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Skimmers Found at Some Calif., Colo. Safeways

Discussion in 'KrebsonSecurity' started by RSS, Dec 16, 2015.

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    RSS New Member Member

    Sources at multiple financial institutions say they are tracking a pattern of fraud indicating that thieves have somehow compromised the credit card terminals at checkout lanes within multiple Safeway stores in California and Colorado. Safeway confirmed it is investigating skimming incidents at several stores.

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    Banking sources say they’ve been trying to figure out why so many customers in the Denver and Englewood areas of Colorado were seeing their debit cards drained of cash at ATMs after shopping at Safeways there. The sources compared notes and found that all of the affected customers had purchased goods from one of several specific lanes in different compromised stores (the transaction data includes a “terminal ID” which can be useful in determining which checkout lanes were compromised.



    Safeway spokesperson Brian Dowling said the fraud was limited to a handful of stores, and that the company has processes and procedures in place to protect customers from fraudulent activity.

    “We have an excellent track record in this area,” Dowling said. “In fact, we inspect our store’s pin pads regularly and from time to time find a skimmer, but findings have been limited and small in scale. We immediately contact law enforcement and take steps to minimize customer impact.”

    Dowling said the problem of checkout skimmers is hardly limited to Safeway, and he hinted that perhaps other retailers have been hit by this same group.

    “This is not unique to our company, and we understand some other retailers may have been more significantly impacted,” Dowling said, declining to elaborate.

    Safeway would not name the affected locations, but bank industry sources say the fraud was traced back to Colorado locations in Arvada, Conifer, Denver, Englewood and Lakewood. In California, banks there strongly suspect Safeway locations in Castro Valley and Menlo Park may also have been hit. Those sources say ATM fraud has been linked to customers using their debit cards at those locations since early September 2015.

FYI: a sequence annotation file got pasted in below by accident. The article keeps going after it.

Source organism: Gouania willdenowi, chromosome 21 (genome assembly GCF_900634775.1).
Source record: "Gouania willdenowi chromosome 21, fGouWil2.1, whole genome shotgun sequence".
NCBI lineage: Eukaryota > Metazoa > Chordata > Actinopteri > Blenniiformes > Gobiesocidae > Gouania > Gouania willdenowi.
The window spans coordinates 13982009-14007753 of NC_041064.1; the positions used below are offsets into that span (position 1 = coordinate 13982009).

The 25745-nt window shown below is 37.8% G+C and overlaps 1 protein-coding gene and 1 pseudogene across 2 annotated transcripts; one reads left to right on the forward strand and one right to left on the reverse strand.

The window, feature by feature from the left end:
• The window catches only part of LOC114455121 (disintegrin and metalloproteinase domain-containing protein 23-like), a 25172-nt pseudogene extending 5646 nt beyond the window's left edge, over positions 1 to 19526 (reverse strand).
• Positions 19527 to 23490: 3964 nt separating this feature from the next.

In order to steal card data and personal identification numbers (PINs) from Safeway customers, the thieves would have had to open up the card processing terminals at each checkout lane. Once inside, the thieves can install a device that sits between the keypad and the electronics underneath to capture and store PINs, as well as a separate apparatus that siphons account data when customers swipe their cards at the register.

    Either that, or the skimmer crooks would have to secretly swap out existing card terminals at checkout lanes with pre-compromised terminals of the exact same design. In any case, skimming incidents involving checkout lanes in retail locations generally involve someone on the inside at the affected retailer.

    In late 2012, bookseller Barnes & Noble disclosed that it had found modified point-of-sale devices at 60 locations nationwide. The year prior, Michaels Stores said it had replaced more than 7,200 credit card terminals from store registers nationwide, after discovering that thieves had somehow modified or replaced card machines to include technology capable of siphoning customer payment card data and PINs.

    Sadly, I don’t have any skimmer photos to share from this story, but I have written about the growing sophistication of these point-of-sale skimming devices. Here’s a look at one compromised card reader, and the handiwork that went into the thieves’ craft. Descriptions and images from other skimming devices can be found in my series All About Skimmers.

    The mass-issuance of chip-based credit and debit cards by U.S. banks to consumers should eventually help minimize these types of scams, but probably not for some time yet. Most cards will continue to have all of the cardholder data stored in plain text on the magnetic strip of these chip-based cards for several years to come. As long as merchants continue to let customers swipe instead of “dip,” we’ll continue to see skimmers just about everywhere swiping is still allowed.

    Remember that you are not liable for fraudulent card charges, but that it’s still your responsibility to alert their card issuer quickly to any unauthorized charges. So keep a close eye on your bank statements. Also, this attack is another reminder of why it makes more sense to shop with a credit vs. a debit card: Having your checking account emptied of cash while your bank sorts out the situation can be a huge hassle and create secondary problems (bounced checks, for instance).

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